Secular variations of δ13Corg, δ34S, Δ33S and δ15N through geological times show large shifts around 2.7 Ga. These shifts were mostly reported from independent sediment sections, making it difficult to integrate the paleoenvironment for this key period in the evolution of the Earth. In this study, we measured isotopic ratios and elemental contents of organic and carbonate C, sulfide S and bulk N in the same samples from a pristine drill core retrieved from the Tumbiana Formation (2.73 Ga) in the Western Australia Craton, which only experienced low-grade metamorphism (< 300°C).
Organic δ13C values vary from –43 to –34‰, reflecting variable contribution of 13C-depleted methanotrophic biomass to organic matter. Sulfide δ34S show small variation from –5,8 to 2.7‰, suggesting that the 2.73 Ga environment of the Tumbiana Formation was sulfate-limited and oxygen-poor. Mass-Independent-Fractionation of S isotopes show significant anomalies ranging between -0.24 and 1.64‰, indicating anoxic environmental conditions. A positive correlation between the 12C-enrichment of organic matter and increasing MIF-S was observed, maybe due to the decrease in atmospheric methane concentration as a result of biotic methane assimilation, which enhanced the atmospheric MIF-S production. Sedimentary N show strong 15N enrichment with δ15N values ranging between 8.6 and 50.4‰. The 15N-enrichment correlates with the 12C-enrichment of organic matter. I propose here a process of the oxidation of ammonium to nitrite to explain these high δ15N values.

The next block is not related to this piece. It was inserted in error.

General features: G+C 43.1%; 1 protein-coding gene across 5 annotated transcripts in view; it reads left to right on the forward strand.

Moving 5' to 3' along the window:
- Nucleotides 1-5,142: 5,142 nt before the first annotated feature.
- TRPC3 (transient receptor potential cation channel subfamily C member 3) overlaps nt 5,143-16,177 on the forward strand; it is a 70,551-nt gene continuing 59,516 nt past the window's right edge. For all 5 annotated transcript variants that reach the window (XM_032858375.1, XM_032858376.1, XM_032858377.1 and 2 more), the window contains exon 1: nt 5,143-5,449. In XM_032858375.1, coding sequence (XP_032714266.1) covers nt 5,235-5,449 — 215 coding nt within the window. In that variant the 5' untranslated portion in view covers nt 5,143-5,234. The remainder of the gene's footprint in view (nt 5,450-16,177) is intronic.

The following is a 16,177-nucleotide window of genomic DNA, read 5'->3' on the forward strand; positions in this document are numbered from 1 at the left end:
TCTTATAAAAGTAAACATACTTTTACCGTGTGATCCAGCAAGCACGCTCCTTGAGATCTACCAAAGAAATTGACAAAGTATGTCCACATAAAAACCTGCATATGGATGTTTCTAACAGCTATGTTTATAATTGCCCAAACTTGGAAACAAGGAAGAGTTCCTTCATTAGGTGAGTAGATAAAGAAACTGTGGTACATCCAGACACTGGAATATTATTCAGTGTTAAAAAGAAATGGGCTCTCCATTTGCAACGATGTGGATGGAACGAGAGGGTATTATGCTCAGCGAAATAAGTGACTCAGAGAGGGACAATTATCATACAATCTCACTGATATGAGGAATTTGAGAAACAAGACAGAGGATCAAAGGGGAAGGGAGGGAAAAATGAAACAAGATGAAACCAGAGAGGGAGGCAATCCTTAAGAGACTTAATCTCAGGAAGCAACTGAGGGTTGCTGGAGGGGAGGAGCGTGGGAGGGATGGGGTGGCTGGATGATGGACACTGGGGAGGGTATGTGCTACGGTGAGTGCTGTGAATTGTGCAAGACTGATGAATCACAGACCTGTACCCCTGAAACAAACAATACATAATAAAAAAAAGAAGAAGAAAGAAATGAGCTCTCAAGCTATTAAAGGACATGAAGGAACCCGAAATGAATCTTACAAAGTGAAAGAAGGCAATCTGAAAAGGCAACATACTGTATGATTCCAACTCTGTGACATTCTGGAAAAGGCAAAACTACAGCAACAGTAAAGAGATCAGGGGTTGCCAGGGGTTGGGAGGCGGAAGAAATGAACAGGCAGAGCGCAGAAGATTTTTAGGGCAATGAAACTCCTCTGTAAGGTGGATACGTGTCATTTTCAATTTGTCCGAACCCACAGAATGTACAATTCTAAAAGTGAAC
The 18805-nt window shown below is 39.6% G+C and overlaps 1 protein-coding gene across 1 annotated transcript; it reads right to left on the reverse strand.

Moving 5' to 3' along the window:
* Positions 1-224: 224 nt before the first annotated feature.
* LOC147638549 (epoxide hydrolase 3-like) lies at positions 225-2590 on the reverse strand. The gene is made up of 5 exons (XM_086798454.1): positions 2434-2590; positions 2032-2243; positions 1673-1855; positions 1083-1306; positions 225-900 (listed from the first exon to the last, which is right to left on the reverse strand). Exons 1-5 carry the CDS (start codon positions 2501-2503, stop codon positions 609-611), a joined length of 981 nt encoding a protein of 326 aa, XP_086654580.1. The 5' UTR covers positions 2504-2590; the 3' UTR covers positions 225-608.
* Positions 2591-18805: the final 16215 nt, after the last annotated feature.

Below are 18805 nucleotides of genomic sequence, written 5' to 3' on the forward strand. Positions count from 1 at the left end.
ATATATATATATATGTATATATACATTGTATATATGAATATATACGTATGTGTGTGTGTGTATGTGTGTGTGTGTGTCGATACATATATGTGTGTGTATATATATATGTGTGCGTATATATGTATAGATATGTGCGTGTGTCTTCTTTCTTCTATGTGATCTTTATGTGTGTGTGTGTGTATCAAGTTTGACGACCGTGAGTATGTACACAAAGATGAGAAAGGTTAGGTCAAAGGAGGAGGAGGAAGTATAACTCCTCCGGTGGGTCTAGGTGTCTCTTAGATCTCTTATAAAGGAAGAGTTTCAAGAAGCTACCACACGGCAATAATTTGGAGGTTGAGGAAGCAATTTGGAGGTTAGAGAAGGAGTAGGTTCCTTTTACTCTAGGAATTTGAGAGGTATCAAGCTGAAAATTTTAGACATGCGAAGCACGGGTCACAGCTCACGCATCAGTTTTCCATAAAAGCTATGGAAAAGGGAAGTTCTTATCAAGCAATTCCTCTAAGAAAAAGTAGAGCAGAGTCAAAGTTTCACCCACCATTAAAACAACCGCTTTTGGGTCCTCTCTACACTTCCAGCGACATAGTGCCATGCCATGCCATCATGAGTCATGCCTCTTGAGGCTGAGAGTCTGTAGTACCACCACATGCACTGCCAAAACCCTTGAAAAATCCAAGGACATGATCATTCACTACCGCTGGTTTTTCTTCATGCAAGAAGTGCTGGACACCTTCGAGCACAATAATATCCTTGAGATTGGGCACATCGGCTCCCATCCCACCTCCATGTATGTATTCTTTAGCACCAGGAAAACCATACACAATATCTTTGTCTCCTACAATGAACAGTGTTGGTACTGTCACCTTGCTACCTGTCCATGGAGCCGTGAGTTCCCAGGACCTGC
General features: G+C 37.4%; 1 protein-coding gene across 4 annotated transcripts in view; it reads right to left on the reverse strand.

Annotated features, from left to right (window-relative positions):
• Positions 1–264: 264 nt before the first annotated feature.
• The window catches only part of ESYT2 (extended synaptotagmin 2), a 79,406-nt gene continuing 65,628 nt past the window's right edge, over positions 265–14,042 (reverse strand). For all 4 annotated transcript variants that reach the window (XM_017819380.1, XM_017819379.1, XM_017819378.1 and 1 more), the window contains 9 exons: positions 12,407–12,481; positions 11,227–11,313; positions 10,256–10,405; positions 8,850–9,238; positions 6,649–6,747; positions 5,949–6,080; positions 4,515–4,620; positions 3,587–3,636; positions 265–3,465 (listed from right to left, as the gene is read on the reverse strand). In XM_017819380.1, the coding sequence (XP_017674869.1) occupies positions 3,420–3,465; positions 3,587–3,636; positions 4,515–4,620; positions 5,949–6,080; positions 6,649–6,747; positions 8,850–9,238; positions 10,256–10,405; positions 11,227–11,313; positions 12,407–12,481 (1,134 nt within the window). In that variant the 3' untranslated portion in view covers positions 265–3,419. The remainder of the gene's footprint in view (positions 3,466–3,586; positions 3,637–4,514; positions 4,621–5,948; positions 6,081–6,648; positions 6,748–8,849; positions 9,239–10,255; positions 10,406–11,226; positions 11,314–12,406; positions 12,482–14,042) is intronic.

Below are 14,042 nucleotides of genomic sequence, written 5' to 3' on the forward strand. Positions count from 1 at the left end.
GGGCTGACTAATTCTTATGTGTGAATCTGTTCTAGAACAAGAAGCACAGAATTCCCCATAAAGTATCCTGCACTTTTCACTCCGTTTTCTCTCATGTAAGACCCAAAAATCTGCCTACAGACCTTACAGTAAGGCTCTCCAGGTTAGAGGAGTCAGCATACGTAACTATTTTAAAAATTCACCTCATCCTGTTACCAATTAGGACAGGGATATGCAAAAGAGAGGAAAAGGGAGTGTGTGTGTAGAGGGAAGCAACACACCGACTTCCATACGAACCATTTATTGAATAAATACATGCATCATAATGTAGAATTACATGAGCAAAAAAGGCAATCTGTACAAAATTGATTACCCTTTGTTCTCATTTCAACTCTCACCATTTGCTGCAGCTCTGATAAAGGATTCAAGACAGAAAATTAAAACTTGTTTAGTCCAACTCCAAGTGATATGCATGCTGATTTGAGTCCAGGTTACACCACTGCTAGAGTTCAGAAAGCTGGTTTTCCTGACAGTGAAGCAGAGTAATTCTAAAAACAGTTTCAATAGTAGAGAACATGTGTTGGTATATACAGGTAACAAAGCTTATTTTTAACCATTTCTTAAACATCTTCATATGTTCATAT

This thesis reports, for the first time, integrated C, N and S isotopes measurements in the same sedimentary formation at 2.73 Ga. It shows that δ15N and δ13C strong excursions are synchronous with the onset of Δ33S increase while δ34S variations remain minor. These integrated isotopes approach facilitate to identify different types of metabolisms with respect to environmental conditions. Our results suggest that anaerobic methane-oxidation bacteria, sulfureta communities, ammonium oxidizing bacteria and ANAMMOX could be dominant in the 2.73 Tumbiana paleo-environment. Because oxidant was needed for these oxidation processes, the isotope features from this study may imply that a stepwise increase in the oceanic oxidation degree could exist 400 Ma before the Great Oxidation Event.